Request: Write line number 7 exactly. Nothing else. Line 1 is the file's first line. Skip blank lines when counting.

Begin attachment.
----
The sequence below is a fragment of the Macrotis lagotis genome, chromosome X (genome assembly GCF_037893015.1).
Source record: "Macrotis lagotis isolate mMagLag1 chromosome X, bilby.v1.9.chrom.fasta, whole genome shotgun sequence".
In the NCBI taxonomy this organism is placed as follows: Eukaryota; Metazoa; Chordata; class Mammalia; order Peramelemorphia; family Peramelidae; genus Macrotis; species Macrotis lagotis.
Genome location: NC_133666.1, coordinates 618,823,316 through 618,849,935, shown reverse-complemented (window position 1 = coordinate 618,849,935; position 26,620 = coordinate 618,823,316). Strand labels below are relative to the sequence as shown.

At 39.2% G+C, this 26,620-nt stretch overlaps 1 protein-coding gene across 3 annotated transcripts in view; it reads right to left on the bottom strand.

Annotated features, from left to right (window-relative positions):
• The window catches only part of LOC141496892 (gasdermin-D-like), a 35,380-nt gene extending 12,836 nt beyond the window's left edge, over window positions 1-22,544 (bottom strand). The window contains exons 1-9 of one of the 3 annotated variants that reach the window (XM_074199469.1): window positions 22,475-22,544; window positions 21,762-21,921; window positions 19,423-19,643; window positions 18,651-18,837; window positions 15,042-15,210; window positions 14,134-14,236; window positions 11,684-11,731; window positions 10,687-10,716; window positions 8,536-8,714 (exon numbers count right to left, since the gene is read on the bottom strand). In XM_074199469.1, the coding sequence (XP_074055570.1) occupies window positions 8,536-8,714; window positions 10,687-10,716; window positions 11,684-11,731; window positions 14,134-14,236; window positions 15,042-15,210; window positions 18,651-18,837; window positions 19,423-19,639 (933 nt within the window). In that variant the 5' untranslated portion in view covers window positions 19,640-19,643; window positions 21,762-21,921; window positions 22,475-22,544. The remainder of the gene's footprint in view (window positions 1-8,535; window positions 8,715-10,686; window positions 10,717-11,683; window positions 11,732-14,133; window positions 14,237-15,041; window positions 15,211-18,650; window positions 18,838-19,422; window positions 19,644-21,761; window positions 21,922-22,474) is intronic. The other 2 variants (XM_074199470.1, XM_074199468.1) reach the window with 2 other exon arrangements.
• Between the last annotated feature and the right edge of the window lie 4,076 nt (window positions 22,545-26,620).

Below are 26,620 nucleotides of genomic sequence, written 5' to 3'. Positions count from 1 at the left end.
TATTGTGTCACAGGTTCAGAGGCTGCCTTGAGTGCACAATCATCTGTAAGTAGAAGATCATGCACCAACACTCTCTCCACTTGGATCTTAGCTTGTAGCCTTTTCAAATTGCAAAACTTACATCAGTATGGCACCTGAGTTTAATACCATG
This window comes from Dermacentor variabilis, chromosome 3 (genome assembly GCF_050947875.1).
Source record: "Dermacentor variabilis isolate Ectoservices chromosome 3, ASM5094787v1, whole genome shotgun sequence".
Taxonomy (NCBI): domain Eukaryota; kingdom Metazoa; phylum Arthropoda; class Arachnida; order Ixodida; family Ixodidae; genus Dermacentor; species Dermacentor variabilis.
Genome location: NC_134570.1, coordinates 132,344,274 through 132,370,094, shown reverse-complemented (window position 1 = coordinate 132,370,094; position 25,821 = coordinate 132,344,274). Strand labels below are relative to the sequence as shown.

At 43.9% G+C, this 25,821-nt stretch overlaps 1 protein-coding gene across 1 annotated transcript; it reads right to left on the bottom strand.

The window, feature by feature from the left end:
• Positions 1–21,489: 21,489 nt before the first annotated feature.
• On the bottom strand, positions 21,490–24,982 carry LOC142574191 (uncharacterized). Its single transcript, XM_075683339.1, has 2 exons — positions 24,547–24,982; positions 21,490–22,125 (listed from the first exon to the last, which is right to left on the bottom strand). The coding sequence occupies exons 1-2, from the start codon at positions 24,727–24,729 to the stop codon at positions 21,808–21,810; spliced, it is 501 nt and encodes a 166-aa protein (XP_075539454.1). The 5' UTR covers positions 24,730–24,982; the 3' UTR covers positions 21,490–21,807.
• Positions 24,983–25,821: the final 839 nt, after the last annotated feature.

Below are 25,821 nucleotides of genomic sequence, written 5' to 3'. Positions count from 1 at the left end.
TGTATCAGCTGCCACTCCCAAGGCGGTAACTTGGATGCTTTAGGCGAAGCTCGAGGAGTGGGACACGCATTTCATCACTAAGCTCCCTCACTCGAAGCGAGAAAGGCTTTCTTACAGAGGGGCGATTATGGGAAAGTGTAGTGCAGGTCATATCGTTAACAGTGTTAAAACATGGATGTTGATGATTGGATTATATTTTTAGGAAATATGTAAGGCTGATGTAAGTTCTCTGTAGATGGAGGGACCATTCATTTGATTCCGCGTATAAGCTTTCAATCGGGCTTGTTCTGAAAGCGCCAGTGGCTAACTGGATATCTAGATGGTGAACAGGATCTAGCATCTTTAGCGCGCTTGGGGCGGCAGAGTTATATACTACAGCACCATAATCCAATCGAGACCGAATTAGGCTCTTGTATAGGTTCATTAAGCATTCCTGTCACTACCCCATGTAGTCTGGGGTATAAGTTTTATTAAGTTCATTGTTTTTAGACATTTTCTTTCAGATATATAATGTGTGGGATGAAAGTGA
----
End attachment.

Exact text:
• The window catches only part of LOC141496892 (gasdermin-D-like), a 35,380-nt gene extending 12,836 nt beyond the window's left edge, over window positions 1-22,544 (bottom strand). The window contains exons 1-9 of one of the 3 annotated variants that reach the window (XM_074199469.1): window positions 22,475-22,544; window positions 21,762-21,921; window positions 19,423-19,643; window positions 18,651-18,837; window positions 15,042-15,210; window positions 14,134-14,236; window positions 11,684-11,731; window positions 10,687-10,716; window positions 8,536-8,714 (exon numbers count right to left, since the gene is read on the bottom strand). In XM_074199469.1, the coding sequence (XP_074055570.1) occupies window positions 8,536-8,714; window positions 10,687-10,716; window positions 11,684-11,731; window positions 14,134-14,236; window positions 15,042-15,210; window positions 18,651-18,837; window positions 19,423-19,639 (933 nt within the window). In that variant the 5' untranslated portion in view covers window positions 19,640-19,643; window positions 21,762-21,921; window positions 22,475-22,544. The remainder of the gene's footprint in view (window positions 1-8,535; window positions 8,715-10,686; window positions 10,717-11,683; window positions 11,732-14,133; window positions 14,237-15,041; window positions 15,211-18,650; window positions 18,838-19,422; window positions 19,644-21,761; window positions 21,922-22,474) is intronic. The other 2 variants (XM_074199470.1, XM_074199468.1) reach the window with 2 other exon arrangements.